When we returned from our camping adventure last weekend, I overheard Brian say to his running buddy: “It’s a dream really, having a wife who likes camping and hiking as much as I do.”
It made me smile, and it made me wonder why we haven’t backpacked/camped together until now. Sure, we’ve done lots of hiking and we’ve spent loads of time on our bikes together. We’ve car-camped a dozen times; we even spent 10 days in Arizona and Utah camping in National Parks.
This was different, though. This was planning an overnight trip and 18km of hiking. This was packing a tent, 2 sleeping bags, food and water for 2 people for 24 hours. This was packing clothes for an overnight temperature in the middle of nowhere of 3 degrees. This was new to me and I loved it.
Don’t get me wrong, after my first and 89th soaker there were some colourful curse words leaving my mouth for only Brian and the moose to hear. After trudging through muck and bramble and ascending and descending hundreds of stairs for 4 hours, my thighs were burning, and my back was sore from my 35-pound pack.
But all I could think of was that a year ago, I was unable to walk, let alone hike 18km and sleep on the ground with my husband. That thought, that memory, the realization that sometimes our bodies get hurt and then they heal, had me trucking through a difficult trail for hours, with a smile on my face.
Hiking is incredibly exhilarating, but if you haven’t yet experienced the East Coast Trail in Newfoundland, you are missing out on some of the most breathtaking vistas you’ll ever see. We dipped deep into beautiful damp forests and out again to the finest coastal views. This was the view from the mid-point of the trail.
We chose the Flamberhead Trail with an access road that is 1km long and a hike of 8.2km to the Roaring Cove Campsite where we landed for the night. We did it all again the next morning, and it was just as beautiful, once the clouds cleared and the sun and wind hit our faces for four hours.
This was a nice iceberg surprise after about 4km of hiking. It wasn’t on the IcebergFinder.com website that morning, so imagine our delight when it appeared on our hike!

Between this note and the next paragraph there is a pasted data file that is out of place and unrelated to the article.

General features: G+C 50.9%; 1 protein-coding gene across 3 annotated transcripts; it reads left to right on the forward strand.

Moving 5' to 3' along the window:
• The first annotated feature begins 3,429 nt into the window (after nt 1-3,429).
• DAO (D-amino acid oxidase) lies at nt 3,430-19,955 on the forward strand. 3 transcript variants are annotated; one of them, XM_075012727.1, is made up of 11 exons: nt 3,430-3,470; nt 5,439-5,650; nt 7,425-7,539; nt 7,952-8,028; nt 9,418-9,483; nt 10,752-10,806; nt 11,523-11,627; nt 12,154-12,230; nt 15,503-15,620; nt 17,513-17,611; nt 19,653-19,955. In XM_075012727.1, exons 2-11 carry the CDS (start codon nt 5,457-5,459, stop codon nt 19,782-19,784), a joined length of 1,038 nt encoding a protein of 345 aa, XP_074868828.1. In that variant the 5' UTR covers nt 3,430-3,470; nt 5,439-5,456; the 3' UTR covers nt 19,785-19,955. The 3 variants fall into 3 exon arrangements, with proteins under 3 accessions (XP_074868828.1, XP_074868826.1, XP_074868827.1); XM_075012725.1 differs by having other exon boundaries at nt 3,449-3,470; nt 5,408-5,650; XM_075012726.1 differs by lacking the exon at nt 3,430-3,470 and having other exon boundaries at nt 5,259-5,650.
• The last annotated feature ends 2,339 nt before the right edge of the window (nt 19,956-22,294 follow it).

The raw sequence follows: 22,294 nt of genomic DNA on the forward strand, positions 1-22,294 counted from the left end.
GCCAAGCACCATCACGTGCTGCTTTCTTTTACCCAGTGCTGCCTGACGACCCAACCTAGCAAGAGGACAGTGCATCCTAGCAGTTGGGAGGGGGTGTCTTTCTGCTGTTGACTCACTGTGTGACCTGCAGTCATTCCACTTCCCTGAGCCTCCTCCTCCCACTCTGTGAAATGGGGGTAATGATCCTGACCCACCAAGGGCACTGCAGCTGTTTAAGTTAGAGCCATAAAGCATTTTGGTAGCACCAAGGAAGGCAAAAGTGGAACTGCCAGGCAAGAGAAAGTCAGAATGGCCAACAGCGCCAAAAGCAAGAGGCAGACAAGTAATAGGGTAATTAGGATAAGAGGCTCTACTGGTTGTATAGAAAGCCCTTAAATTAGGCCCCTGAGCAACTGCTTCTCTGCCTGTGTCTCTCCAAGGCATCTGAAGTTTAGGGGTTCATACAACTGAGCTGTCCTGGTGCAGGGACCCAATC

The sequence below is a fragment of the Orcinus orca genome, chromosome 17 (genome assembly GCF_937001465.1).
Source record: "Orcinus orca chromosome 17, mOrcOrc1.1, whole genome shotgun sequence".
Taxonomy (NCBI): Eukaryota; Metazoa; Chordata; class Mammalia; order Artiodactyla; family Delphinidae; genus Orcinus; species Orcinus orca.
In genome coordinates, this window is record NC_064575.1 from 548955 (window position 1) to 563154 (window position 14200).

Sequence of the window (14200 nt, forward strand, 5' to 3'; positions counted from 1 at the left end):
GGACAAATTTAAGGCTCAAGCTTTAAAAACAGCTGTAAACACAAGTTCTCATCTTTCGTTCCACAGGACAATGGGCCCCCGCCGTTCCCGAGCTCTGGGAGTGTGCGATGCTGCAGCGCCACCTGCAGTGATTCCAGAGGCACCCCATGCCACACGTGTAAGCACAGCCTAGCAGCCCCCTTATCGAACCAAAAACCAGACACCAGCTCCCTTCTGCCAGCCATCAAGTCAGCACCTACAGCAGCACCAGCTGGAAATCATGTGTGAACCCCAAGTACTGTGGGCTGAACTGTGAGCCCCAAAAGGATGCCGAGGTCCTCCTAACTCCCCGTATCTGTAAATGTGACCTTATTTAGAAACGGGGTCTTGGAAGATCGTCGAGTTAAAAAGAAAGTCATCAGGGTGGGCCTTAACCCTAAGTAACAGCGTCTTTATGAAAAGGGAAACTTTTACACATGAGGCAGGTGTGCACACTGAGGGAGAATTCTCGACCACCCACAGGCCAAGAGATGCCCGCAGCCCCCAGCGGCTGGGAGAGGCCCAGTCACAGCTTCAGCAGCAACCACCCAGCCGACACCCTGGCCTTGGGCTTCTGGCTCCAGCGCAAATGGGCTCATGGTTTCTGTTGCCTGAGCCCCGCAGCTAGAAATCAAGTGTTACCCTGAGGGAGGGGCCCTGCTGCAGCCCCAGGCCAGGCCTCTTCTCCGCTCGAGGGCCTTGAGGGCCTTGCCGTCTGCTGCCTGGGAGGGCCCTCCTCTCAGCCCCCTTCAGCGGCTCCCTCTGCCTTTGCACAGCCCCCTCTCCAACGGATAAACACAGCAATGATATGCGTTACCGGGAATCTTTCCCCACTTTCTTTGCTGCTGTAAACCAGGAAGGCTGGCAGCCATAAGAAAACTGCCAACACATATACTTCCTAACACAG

We left late in the day for our hike, an unusual move for us, but it allowed us to say goodbye to our lovely family of house guests who had been with us for a week, and it allowed for a 30-minute nap before we rallied and started packing our bags. The sun is staying up late these days, so we weren’t too worried about having to hike in the dark. Also, since Brian had been to this campsite in September - accessed from a different trail – we knew what we were looking for at the end of the day. What we didn’t expect in the last two minutes of our four hour hike was the river we had to cross to reach our campsite – usually passable by foot, but much higher than when Brian was there last. That meant the only way across to our campground was walking through the icy river, which would mean having icy cold shoes and feet at the beginning of our hike the following morning. But we would worry about that when the time came. After surveying the the river and rocks we could use to jump across, we grabbed a branch from the ground and balanced our way across the river to the beautiful, remote campsite (my new favourite place on earth) the Roaring Cove campsite.
I surprised Brian with a couple of beers I had lugged all day in my pack and we enjoyed them along with a Backpacker’s hot meal of Veggie Chili cooked on our camping stove. We dressed in warm socks, windproof clothing and enjoyed watching the day disappear into the clouds. My only concerns for the night were hungry moose and keeping warm. I was bothered by neither in the night – I was toasty in my sleeping bag, and no moose (that I am aware of) visited us in the night – despite the thousands of piles of moose droppings we encountered (and stepped in) along the way.
And you know what else? No bugs. Partly due to the wind, the time of year, and the cold air at night. But it finally occurred to me after a weekend away in northern Ontario at the end of May a week later that what probably kept me from this type of camping before now was mosquitos. As a mosquito delicacy, I shy away from hikes where bugs will chew me up. I react to everything, and this hike had none of that. It was windy, and sunny and exciting, and BUG FREE!!! So here’s a picture of me, with soggy feet, freckles and a toque acting as my hair tie (as mine was lost somewhere in my sleeping bag) happy as a friggin’ clam that I had zero bug bites on this trip.